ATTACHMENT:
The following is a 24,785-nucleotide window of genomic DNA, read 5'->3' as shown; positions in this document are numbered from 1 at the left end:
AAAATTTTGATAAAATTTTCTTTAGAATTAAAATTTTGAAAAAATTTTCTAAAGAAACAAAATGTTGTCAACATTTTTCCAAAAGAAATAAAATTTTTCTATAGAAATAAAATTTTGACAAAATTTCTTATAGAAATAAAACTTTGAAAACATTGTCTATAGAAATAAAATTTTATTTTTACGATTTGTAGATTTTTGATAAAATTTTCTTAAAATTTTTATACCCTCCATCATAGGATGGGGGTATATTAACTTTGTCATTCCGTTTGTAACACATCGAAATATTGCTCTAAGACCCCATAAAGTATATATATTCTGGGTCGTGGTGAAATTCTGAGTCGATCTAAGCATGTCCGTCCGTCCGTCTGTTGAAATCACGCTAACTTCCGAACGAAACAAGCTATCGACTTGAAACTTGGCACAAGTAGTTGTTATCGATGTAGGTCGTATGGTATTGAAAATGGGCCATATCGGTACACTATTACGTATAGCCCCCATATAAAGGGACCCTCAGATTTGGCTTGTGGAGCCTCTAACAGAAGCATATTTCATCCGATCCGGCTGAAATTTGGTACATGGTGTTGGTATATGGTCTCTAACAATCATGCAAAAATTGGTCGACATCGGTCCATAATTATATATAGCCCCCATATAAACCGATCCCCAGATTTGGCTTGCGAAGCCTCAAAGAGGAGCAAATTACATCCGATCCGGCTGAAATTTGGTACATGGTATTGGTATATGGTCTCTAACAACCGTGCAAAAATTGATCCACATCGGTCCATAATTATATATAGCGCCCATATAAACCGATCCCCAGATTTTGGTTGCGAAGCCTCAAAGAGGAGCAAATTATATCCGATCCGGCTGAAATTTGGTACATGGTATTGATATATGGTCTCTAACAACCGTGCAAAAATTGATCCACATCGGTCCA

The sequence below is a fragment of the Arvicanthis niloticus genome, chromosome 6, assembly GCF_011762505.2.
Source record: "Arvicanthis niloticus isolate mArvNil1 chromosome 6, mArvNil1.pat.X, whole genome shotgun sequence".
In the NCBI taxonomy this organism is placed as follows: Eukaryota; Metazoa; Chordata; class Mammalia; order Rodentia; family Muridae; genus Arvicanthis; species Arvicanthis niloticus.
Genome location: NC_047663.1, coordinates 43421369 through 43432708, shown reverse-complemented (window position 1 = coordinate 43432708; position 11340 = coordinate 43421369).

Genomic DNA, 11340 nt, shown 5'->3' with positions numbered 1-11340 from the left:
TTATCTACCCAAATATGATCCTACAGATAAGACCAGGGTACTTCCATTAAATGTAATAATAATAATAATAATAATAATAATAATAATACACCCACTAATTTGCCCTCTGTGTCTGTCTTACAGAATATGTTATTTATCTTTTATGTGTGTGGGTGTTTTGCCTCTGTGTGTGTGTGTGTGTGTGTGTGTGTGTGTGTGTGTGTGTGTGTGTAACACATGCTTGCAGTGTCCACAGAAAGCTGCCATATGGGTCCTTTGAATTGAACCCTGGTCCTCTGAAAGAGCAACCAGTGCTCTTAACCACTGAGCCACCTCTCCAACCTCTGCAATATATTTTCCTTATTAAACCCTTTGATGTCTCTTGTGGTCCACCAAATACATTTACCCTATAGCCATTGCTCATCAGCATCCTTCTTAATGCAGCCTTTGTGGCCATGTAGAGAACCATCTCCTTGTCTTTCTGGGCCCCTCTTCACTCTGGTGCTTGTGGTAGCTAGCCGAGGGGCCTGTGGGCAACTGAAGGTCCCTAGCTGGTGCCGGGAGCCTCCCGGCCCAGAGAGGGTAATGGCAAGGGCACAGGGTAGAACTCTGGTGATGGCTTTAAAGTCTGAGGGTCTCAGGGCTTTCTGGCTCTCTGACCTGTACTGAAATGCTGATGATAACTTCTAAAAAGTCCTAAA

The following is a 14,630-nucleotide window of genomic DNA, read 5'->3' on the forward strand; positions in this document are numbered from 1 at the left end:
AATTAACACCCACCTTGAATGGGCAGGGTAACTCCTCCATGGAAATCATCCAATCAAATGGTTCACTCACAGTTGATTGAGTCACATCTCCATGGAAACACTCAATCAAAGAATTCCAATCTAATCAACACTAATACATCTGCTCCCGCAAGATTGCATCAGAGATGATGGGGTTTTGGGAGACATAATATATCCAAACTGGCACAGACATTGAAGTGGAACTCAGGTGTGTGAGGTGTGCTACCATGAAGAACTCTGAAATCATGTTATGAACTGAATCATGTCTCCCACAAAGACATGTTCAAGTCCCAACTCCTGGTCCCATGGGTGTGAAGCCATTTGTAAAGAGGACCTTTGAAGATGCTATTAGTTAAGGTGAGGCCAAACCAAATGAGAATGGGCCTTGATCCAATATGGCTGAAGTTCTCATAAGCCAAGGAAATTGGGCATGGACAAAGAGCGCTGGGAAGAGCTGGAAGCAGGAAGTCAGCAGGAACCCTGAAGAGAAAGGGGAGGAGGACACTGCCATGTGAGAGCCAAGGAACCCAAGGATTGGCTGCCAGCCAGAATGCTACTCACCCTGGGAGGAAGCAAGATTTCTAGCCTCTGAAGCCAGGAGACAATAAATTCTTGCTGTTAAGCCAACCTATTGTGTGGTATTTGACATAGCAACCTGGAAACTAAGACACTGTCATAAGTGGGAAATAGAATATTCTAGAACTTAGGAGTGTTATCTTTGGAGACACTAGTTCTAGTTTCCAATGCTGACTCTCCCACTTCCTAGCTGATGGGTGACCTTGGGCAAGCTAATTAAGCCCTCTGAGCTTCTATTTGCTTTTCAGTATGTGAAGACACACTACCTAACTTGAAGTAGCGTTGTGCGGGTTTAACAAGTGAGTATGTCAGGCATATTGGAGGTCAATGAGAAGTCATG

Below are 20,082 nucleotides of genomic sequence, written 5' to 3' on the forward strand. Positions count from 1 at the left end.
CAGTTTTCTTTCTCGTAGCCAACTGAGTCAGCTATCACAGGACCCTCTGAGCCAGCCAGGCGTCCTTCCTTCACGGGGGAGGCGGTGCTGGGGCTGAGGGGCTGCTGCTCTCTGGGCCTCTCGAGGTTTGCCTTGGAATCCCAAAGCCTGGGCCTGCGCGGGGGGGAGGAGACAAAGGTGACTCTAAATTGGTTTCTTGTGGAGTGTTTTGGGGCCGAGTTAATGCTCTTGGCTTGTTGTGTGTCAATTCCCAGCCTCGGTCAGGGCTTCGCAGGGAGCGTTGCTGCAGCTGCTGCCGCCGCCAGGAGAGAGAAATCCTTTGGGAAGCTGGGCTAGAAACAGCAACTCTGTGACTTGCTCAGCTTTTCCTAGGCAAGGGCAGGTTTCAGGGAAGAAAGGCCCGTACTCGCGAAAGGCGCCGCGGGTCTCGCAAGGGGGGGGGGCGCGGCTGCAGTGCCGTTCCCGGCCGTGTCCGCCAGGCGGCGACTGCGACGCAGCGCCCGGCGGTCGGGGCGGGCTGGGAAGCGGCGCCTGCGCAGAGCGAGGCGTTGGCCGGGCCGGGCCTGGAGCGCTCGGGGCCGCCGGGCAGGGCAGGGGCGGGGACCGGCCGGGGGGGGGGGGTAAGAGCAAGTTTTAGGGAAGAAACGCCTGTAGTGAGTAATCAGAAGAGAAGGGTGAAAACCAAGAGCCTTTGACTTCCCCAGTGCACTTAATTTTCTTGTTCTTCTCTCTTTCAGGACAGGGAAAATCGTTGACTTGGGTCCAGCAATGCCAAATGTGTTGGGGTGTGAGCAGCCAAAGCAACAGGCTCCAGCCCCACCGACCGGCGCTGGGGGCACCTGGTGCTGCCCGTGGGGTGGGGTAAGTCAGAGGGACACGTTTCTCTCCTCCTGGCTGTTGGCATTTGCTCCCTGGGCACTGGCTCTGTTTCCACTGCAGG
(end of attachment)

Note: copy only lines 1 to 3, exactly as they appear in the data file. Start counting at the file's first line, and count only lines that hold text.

The following is a 24,785-nucleotide window of genomic DNA, read 5'->3' as shown; positions in this document are numbered from 1 at the left end:
AAAATTTTGATAAAATTTTCTTTAGAATTAAAATTTTGAAAAAATTTTCTAAAGAAACAAAATGTTGTCAACATTTTTCCAAAAGAAATAAAATTTTTCTATAGAAATAAAATTTTGACAAAATTTCTTATAGAAATAAAACTTTGAAAACATTGTCTATAGAAATAAAATTTTATTTTTACGATTTGTAGATTTTTGATAAAATTTTCTTAAAATTTTTATACCCTCCATCATAGGATGGGGGTATATTAACTTTGTCATTCCGTTTGTAACACATCGAAATATTGCTCTAAGACCCCATAAAGTATATATATTCTGGGTCGTGGTGAAATTCTGAGTCGATCTAAGCATGTCCGTCCGTCCGTCTGTTGAAATCACGCTAACTTCCGAACGAAACAAGCTATCGACTTGAAACTTGGCACAAGTAGTTGTTATCGATGTAGGTCGTATGGTATTGAAAATGGGCCATATCGGTACACTATTACGTATAGCCCCCATATAAAGGGACCCTCAGATTTGGCTTGTGGAGCCTCTAACAGAAGCATATTTCATCCGATCCGGCTGAAATTTGGTACATGGTGTTGGTATATGGTCTCTAACAATCATGCAAAAATTGGTCGACATCGGTCCATAATTATATATAGCCCCCATATAAACCGATCCCCAGATTTGGCTTGCGAAGCCTCAAAGAGGAGCAAATTACATCCGATCCGGCTGAAATTTGGTACATGGTATTGGTATATGGTCTCTAACAACCGTGCAAAAATTGATCCACATCGGTCCATAATTATATATAGCGCCCATATAAACCGATCCCCAGATTTTGGTTGCGAAGCCTCAAAGAGGAGCAAATTATATCCGATCCGGCTGAAATTTGGTACATGGTATTGATATATGGTCTCTAACAACCGTGCAAAAATTGATCCACATCGGTCCA

The sequence below is a fragment of the Arvicanthis niloticus genome, chromosome 6, assembly GCF_011762505.2.